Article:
Heavy Water Limit Not Violated

The 130-metric-ton limit on heavy water mentioned in the nuclear deal is only an estimate, meaning that 1-2% beyond that estimated amount is technically allowable
Reza Najafi Reza Najafi

Iran’s nuclear organization dismissed criticism that Tehran has overstepped a limit on its heavy water stockpile, invoking the loose wording used in the text of the nuclear agreement to specify that limit.

A recent report by the International Atomic Energy Agency that oversees the accord claimed Tehran has surpassed the 130-metric-ton threshold for heavy water, Reuters reported.

It is a material used as a moderator in reactors like Iran’s unfinished one at Arak that has been put out of use.

Iran accepted that limit on its nuclear program as part of its commitments under the landmark accord, which was concluded last year and put in place in January to remove international sanctions in return.

The report said it had 130.1 tons of the material.

IAEA Director General Yukiya Amano urged Tehran in an address to the agency’s quarterly Board of Governors meeting on Thursday to avoid such situations that might undermine “international confidence”.

Reza Najafi, spokesperson for the Atomic Energy Organization of Iran, told the meeting that technically the surplus is negligible, IRNA reported.

“The 130-metric-ton limit mentioned in the JCPOA is only an estimate. This means that 1-2% beyond that estimated amount is technically allowable, so that extra amount cannot be considered excessive,” he said.

He was using an abbreviation for the deal’s formal name, the Joint Comprehensive Plan of Action.

The deal stipulates that Iran should not have more heavy water than it needs, adding that those needs are estimated to be 130 tons.

It requires Iran to sell, dilute or dispose of the excessive supplies, under certain conditions.

  Contacts With Potential Buyers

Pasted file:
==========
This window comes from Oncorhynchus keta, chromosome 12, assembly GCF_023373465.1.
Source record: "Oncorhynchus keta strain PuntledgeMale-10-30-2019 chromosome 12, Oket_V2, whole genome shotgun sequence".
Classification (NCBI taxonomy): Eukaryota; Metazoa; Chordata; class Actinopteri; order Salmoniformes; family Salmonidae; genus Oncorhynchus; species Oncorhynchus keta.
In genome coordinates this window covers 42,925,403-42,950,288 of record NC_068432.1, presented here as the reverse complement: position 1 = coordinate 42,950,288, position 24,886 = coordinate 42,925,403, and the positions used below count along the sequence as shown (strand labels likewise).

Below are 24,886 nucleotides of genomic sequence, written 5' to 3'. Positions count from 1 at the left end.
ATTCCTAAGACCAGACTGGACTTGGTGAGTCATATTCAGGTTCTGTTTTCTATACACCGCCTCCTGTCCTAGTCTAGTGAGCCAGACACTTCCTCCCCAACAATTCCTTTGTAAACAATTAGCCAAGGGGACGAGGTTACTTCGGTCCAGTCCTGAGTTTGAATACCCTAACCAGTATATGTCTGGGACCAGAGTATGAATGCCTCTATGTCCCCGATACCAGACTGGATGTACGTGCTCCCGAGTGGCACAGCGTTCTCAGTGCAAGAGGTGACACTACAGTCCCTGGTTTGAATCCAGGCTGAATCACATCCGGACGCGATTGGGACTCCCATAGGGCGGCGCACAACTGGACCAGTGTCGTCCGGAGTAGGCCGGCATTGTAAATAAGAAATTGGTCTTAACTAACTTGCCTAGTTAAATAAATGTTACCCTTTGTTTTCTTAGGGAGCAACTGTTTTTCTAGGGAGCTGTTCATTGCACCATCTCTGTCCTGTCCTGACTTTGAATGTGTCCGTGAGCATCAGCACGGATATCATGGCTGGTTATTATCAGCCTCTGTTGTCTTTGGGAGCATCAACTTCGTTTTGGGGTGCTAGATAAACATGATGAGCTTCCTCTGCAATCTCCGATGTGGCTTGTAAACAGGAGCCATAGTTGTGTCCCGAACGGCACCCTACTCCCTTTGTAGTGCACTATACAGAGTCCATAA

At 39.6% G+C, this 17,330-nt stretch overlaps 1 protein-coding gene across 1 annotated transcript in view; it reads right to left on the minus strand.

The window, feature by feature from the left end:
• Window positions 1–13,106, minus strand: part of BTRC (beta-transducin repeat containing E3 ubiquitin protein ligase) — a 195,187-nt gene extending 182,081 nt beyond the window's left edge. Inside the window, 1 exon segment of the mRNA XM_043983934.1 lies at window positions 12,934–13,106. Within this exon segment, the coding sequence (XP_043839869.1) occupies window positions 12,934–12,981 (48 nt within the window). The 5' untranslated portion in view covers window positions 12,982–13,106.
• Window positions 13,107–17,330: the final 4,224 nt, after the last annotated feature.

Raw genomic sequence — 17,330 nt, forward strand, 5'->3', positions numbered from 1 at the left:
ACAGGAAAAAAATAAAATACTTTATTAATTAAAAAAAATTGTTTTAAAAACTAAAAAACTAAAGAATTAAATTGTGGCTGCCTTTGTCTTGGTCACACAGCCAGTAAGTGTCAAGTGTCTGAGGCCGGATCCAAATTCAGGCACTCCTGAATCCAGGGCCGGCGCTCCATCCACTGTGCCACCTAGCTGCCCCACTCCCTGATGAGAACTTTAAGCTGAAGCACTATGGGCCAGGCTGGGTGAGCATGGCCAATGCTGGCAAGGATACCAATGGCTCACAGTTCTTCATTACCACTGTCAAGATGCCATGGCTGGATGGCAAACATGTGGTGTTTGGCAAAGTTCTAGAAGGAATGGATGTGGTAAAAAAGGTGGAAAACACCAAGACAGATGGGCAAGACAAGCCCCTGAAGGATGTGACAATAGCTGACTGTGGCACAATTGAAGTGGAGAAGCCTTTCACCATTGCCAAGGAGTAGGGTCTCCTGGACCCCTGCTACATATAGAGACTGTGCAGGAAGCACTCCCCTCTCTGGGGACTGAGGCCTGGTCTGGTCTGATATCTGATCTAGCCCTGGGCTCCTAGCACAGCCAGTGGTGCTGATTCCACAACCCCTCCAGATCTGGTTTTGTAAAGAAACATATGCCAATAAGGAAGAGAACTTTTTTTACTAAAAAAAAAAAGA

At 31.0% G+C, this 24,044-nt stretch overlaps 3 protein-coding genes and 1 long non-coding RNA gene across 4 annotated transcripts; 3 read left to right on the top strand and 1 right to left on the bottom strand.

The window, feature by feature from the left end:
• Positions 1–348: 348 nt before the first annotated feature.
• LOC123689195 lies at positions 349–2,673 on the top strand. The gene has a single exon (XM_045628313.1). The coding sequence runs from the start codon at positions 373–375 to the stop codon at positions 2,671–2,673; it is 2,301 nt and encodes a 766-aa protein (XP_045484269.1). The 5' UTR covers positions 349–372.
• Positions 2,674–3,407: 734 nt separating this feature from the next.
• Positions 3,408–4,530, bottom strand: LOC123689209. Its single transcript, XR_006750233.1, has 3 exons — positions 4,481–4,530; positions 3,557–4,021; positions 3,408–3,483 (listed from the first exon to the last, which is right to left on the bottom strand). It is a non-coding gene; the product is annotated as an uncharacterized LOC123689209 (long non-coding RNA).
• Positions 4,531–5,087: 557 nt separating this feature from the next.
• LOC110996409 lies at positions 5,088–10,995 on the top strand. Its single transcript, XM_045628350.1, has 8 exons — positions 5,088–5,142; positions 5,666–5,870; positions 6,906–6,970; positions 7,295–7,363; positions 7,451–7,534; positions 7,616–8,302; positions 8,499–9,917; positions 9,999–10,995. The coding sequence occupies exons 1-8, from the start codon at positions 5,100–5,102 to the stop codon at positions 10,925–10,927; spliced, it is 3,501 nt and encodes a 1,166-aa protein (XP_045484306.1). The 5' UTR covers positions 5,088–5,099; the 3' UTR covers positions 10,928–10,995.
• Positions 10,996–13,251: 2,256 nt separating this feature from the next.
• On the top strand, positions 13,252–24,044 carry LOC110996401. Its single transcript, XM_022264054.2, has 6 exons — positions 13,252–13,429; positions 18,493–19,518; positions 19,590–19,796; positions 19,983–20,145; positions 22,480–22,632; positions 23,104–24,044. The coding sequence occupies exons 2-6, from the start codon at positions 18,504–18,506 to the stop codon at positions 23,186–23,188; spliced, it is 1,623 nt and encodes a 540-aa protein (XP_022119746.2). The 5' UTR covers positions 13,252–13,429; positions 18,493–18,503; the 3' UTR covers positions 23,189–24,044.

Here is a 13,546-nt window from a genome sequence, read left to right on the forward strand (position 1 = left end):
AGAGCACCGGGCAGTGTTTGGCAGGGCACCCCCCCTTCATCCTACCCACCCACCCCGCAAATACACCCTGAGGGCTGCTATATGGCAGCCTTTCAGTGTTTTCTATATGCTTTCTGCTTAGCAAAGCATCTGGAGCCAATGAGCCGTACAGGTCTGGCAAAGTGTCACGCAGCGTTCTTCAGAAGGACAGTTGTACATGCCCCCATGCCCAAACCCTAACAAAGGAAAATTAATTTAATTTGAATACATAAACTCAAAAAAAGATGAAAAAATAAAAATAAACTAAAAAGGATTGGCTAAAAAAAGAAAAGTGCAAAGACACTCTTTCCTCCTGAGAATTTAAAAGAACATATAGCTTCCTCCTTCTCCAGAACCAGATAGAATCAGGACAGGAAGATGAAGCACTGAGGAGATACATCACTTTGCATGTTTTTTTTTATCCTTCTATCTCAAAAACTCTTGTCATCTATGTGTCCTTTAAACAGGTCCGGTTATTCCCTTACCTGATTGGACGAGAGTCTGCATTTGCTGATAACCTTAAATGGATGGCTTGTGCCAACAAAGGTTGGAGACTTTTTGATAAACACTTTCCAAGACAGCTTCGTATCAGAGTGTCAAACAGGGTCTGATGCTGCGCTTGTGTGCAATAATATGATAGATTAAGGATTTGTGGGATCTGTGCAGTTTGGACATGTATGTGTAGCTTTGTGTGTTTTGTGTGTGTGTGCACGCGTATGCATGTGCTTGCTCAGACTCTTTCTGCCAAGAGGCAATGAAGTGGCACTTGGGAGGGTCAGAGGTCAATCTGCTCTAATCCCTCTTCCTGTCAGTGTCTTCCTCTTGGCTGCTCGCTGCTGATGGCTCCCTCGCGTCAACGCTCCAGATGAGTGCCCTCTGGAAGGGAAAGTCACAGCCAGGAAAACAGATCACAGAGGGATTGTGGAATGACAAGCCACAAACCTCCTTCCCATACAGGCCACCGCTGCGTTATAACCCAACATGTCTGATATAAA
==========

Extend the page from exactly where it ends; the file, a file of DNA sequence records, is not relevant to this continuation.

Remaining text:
Najafi said Iran has been in contact with “potential buyers” of the material and that it may reduce the stockpile to below 125 metric tons.

“Iran is making some preparations. It needs some work to be done,” he said.

Iranian officials announced in early June that a controversial deal with the US companies for the sale of 32 tons of heavy water had gone ahead, despite opposition from hawkish US lawmakers.

Russian media also reported about a month ago that Moscow had received the deliveries of 38 tons of Iran’s heavy water under a purchase deal.

Iran is now in the process of reaching similar agreements with European firms.

Amano said Iran “is preparing to transfer a quantity of heavy water to other countries” and the agency is monitoring this.

IAEA has repeatedly said that Iran is meeting its other commitments under the action plan, which includes a pledge to redesign and rebuild the Arak heavy water reactor.

It is the second time that the Vienna-based agency reports that Iran’s stocks of heavy water have slightly exceeded 130 tons.

US officials first played it down, stressing Tehran had made no effort to hide the material from the agency and had pledged to correct the situation.

But in her statement to the board’s meeting, US ambassador to the IAEA, Laura Holgate, rebuked Tehran, saying, “Iran must strictly adhere to all commitments and technical measures for their duration. We note with concern Iran’s accumulation of heavy water in excess of the limit set forth in the JCPOA of 130 metric tons.”


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